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|Category:||Landscape and Travel|
Tips On Playing With Perspective - Sophie Goldsworthy shares her tips and advice on adjusting perspective.
Playing with perspectiveBecause of the way the camera sees, its solitary lens stripping away the depth perception our eyes give us, even the most dramatic setting – the Grand Canyon, say – can look flat and lifeless in your photos. If you want your pictures to show scale and depth, you’re going to have to create them yourself in your composition. Perspective in photography is all about the spatial relationship between the objects in a scene, the way they look smaller when further away, or larger close up, and how viewpoint affects what you can see of a scene – all visual cues that help convey three-dimensional depth on the two-dimensional plane of a photograph.
One crucial technique, particularly in landscape photography, is the ability to convey a sense of scale. Without some familiar pointers, the viewer simply can’t grasp the spatial context of the scene and your dramatic shot of a mountain range looks like nothing so much as a pile of rocks, with no way to communicate its breathtaking immensity. The most common way to indicate scale is to include something of a recognizable size, which is partly why so many travel photographers shoot landscapes that feature people, but you can use anything familiar: trees, a car or a house. If you want to convey the vastness of a landscape, you’ll want to capture them in the middle distance, closer to the object being photographed than to the camera, otherwise the variations in perspective mean that they will seem disproportionately large in relation to the surrounding scene and the sense of scale will be lost.
Giving a sense of scale
Quick Tip - If you want to go for a more abstract effect, ignore the guidelines on scale, making sure there’s nothing in your picture to give a sense of context.
Including a person or other recognizable feature in the shot gives a sense of scale.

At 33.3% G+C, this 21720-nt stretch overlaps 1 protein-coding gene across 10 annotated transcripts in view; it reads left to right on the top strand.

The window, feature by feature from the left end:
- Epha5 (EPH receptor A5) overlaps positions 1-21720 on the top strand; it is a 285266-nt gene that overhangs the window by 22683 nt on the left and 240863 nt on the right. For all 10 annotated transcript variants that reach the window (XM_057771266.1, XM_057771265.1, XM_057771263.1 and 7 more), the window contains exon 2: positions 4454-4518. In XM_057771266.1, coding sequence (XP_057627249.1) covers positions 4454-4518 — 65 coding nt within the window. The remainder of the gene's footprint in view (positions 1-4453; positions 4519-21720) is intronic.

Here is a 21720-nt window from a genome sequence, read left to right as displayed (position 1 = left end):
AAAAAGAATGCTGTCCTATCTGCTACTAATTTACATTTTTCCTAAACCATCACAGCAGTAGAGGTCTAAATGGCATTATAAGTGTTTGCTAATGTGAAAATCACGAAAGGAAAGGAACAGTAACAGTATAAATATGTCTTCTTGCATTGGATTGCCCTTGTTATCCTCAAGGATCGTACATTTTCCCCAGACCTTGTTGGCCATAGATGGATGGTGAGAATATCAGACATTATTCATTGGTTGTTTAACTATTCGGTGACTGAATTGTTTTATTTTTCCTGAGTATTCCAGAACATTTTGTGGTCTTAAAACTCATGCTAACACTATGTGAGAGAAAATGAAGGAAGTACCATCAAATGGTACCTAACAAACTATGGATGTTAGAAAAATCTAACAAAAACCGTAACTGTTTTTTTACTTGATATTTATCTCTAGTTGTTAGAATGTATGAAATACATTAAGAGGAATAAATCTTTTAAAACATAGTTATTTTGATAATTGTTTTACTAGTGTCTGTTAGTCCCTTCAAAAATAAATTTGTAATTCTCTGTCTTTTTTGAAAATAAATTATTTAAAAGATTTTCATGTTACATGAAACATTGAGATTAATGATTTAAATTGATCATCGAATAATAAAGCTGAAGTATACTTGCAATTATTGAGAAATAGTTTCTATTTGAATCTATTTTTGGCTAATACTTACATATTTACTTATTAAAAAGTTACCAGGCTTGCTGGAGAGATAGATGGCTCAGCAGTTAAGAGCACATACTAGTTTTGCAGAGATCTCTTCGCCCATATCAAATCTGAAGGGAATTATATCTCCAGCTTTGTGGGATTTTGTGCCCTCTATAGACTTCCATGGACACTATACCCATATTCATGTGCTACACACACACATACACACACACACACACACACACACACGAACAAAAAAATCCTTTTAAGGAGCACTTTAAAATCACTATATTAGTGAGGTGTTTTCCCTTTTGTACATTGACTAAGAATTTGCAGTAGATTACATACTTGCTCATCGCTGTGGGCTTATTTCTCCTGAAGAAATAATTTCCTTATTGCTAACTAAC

|Top: 1/100, f/7, ISO 100, 55mm|
|Bottom: 1/90, f/11, ISO 100, 70mm|
Experiment with scale by including an object in the foreground, positioned not only to give the photograph a sense of depth by its apparent closeness relative to the rest of the scene, but also to distort the scale of the scene, for example having some flowers loom large in the front of the frame and allowing them to tower over the mountain in the distance. Or you can use something large in the foreground – perhaps only showing part of it – to make your subject in the middle distance seem smaller.
Distance and zoomWhatever type of camera you’re using, zooming in or out can also influence the perspective in the shot, as can the position from which you shoot. You can focus more closely when working at the wide-angle end of the range, making objects in the foreground seem much closer and larger than those further away; while zooming in or using a telephoto lens has the effect of flattening or compressing the perspective, making distant objects seem nearer to those in the foreground. Once you understand these principles, you can use your position and focal length – or lens, if you’re using an SLR – to change the perspective within a scene, moving closer and zooming in or out to create more or less distance between different elements, thus giving the image a different feel. For example, you could use a wide angle to emphasize the isolation of an object in the distance, or a telephoto lens to make the bustling crowd in a market scene appear even more packed and chaotic.
|Here the zoomed-in top image makes the church seem closer to the camera and further from the hills behind it, while the bottom image shows more of the surroundings and makes the church appear isolated amid the hills across the lake.
Top: 1/8, f/32, ISO 100, 94mm
Bottom: 1/15, f/22, ISO 100, 30mm
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